With all of this on my mind, I recently viewed an exceptional documentary called Visions of Light. Compiled by the American Film Institute, it features interviews and commentary by noted DPs (Directors of Photography).

It's an enlightening piece of film.

They talk about photography and the history and art of movie making, starting back in the day when movies were made by one single person holding a camera. How in the early days, all cameras were hand held, allowing photographers to capture images that hold up one over hundred years later. Look at some of the scenes in the early silents and you'll see what I mean.

Then, with the advent of sound, movies became immobile, which changed the look of so many movies, but photographers continued to innovate.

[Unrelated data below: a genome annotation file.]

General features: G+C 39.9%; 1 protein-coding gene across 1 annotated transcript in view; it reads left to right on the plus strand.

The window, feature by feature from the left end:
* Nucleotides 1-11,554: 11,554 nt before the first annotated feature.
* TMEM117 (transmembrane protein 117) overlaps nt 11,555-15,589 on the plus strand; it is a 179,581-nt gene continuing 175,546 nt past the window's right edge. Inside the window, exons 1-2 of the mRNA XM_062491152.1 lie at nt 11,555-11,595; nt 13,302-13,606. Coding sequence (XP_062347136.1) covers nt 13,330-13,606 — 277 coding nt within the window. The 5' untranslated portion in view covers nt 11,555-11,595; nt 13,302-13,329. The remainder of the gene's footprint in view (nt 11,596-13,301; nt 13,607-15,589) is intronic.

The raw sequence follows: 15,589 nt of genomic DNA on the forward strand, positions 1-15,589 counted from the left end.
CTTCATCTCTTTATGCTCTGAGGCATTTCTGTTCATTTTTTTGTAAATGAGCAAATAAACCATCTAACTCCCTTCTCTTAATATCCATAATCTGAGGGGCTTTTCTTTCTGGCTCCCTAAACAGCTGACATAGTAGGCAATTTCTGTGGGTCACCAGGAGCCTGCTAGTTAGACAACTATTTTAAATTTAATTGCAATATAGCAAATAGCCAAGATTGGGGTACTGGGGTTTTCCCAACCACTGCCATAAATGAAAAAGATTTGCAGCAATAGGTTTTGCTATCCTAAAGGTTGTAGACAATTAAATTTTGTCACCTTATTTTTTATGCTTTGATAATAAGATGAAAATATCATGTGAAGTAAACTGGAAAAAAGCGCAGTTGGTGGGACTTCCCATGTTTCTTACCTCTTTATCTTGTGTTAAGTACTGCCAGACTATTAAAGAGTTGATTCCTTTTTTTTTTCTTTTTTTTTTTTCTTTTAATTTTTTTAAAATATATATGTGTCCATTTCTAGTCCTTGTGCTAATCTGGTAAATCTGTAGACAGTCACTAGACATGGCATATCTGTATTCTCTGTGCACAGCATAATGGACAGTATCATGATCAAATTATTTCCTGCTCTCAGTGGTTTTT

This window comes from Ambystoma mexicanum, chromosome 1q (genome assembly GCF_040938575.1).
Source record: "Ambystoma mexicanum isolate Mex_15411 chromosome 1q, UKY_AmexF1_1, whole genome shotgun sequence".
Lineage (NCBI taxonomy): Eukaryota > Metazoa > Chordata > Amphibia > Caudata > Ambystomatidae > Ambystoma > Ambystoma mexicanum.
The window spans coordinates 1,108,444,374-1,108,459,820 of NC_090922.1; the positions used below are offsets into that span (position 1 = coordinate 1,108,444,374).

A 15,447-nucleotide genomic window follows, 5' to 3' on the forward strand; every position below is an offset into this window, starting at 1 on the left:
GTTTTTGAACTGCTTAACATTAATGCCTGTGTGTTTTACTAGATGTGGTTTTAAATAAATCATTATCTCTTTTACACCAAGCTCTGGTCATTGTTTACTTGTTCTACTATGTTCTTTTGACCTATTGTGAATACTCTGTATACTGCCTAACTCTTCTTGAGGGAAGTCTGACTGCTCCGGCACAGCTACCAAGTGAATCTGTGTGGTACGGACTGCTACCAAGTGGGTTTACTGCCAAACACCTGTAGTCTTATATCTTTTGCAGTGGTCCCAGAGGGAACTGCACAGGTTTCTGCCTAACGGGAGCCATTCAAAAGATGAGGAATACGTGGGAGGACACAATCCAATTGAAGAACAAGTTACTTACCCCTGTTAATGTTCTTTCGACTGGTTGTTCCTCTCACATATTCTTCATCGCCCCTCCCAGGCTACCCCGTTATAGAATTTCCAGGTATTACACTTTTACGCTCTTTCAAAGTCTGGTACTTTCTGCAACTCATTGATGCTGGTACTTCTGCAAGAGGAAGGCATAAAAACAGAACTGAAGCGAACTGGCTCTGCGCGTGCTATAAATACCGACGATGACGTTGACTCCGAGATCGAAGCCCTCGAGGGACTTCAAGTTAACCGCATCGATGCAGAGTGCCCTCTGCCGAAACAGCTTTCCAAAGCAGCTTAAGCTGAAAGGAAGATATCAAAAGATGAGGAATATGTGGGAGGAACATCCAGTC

I was particularly taken with the talk of "seeing" in black and white as opposed to color. Long time readers may remember I went through a serious black and white phase while we were staying at Ghost Ranch, and I often find myself leaning in that direction.

We got Visions of Light from our local library and I can recommend this documentary 100%. If you love movies or photography, or if you just want an afternoons entertainment, check it out.

Saturday, January 28, 2012

California State Parks

Like many long time Californians, I'm pretty depressed about the current camping fees. Where we used to go to local parks at the drop of a hat, now, not so much.

Even the day passes are $10, just to go in and hang for a couple of hours, outrageous!